” New tires, new inner tubes”, I said to the attendant at the shop, “and how long will it take. I’m on the road and wish to get going as soon as possible”.

 

The nice young man said that they could do it right away. “Good”, I said, “I’ll be drinking a beer and I’ll be back.

 

I bought a cold can of beer at the convenience store a few feet away and walked just behind the center where there was a cozy park with fine view of the houseboats and Sausalito hidden life and the reclining maiden of Mt. Tamalpais.

A fine view to sip a cold beer by as the bike is being once again made road worthy!

Sometimes luck is with you!! A beautiful picture. The bike ready to go!!!

Into SausalitoI went. And….with vigor, too! Just ahead of me I recognized a cyclist as the gentleman who had stopped at my flat tire and had advised me to change tires every two thousand miles. We began a conversation as we rode through Sausalito and parted as the road narrowed up the slope of Alexander Drive. I climbed with power and ease. I crossed the bridge and followed the bike trail which skirted the bay towards the Marina. It was sunny, the ride was pleasant, the view was breathtaking and there was no traffic. I felt privileged to be riding through this international city without the impediment of traffic. Through the Presidio and onto North Beach, by the cable cars and in front of the Buena Vista was my route. No cars and crowds were to be seen. Miraculous! I thought.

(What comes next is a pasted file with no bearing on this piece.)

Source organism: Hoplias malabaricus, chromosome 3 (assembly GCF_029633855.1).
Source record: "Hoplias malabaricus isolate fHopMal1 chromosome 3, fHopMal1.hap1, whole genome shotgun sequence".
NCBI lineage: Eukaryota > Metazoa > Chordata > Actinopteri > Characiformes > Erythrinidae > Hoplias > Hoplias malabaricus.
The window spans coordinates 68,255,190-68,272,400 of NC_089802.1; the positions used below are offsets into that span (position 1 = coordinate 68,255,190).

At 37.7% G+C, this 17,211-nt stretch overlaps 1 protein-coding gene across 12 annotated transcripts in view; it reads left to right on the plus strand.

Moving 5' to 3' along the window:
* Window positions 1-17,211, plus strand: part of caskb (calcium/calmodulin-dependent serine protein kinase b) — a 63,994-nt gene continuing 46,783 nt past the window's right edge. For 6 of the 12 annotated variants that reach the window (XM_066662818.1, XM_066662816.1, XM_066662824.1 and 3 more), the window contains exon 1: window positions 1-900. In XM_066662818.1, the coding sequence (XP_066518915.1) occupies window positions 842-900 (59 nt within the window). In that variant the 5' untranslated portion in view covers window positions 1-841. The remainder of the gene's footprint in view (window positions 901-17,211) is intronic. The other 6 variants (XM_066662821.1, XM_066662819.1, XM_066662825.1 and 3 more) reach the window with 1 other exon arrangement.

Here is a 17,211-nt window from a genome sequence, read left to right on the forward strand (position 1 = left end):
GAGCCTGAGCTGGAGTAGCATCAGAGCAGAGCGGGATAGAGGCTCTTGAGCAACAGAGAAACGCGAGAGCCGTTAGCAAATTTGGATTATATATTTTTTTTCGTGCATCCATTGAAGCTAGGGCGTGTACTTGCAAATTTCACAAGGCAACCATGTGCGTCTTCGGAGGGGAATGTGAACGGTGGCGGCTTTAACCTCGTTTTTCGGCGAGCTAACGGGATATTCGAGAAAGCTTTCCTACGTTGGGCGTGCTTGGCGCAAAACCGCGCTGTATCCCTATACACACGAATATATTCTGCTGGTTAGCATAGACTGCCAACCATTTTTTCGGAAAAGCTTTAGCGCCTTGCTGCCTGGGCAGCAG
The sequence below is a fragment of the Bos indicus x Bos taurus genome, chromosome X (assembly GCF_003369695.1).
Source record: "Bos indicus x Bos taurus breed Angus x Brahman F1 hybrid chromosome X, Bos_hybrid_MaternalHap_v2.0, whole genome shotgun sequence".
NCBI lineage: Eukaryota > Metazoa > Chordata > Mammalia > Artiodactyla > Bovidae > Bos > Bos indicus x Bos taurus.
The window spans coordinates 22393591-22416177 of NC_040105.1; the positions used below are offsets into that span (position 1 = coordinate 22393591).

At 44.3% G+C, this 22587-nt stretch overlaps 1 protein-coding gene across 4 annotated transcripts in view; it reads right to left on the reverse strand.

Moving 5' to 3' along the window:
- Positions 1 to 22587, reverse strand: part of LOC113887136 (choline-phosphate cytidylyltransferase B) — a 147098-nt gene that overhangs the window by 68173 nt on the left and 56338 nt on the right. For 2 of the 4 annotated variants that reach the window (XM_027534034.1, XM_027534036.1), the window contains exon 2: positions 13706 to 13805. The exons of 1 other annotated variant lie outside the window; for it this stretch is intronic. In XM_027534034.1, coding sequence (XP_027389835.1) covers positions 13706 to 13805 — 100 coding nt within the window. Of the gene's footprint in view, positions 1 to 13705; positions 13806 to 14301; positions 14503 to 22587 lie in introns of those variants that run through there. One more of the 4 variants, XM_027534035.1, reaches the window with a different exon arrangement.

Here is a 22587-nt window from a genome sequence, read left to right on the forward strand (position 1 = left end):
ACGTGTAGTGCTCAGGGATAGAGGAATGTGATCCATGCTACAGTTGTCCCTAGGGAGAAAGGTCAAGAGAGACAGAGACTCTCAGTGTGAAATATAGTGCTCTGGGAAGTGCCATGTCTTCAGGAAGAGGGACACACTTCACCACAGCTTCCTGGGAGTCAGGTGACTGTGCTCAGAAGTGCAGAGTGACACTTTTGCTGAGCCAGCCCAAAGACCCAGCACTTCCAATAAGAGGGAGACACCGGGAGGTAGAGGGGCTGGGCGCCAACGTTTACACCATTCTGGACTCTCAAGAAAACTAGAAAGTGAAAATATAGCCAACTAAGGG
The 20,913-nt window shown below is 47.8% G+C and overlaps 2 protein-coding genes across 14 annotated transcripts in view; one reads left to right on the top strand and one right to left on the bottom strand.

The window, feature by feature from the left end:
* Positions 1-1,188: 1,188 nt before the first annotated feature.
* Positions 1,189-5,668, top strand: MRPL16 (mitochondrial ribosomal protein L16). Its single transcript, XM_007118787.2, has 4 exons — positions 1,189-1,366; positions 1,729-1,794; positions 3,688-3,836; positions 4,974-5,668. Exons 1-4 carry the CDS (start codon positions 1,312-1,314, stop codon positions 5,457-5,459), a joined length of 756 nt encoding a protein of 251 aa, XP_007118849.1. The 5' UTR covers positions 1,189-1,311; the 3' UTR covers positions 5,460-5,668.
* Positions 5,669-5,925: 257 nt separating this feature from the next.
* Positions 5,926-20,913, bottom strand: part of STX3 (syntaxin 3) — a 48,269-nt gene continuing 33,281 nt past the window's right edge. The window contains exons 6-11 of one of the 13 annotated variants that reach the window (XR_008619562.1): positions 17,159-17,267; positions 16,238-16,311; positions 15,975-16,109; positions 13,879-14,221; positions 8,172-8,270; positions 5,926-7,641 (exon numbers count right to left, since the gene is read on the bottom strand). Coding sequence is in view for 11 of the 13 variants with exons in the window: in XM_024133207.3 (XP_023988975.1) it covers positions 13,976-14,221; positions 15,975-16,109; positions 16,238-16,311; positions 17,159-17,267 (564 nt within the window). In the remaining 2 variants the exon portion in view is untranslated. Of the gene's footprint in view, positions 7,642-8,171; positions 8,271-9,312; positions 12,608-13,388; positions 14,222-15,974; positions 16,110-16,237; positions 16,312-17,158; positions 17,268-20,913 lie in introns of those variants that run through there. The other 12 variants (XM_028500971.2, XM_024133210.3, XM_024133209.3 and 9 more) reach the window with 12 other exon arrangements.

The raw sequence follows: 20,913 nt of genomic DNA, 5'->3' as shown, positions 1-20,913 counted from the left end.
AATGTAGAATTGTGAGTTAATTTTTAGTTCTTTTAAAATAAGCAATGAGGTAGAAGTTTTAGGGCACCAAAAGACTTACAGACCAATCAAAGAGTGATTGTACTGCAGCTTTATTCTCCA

A rare scene! Riding through San Francisco without cars or crowds.

Once by the Embarcadero, I rode easily on the wide sidewalk skirting the occasional pedestrian or jogger or roller blader. I was close so I rode without a care. I cast my sights on the bay with the bigger than life Bay Bridge looming over the Embarcadero piers. It was almost five and the train station was near. Yes, yes!! The trip was done.

A triumphal beer while waiting for the train!!! (picture taken by biz guy from Philippines)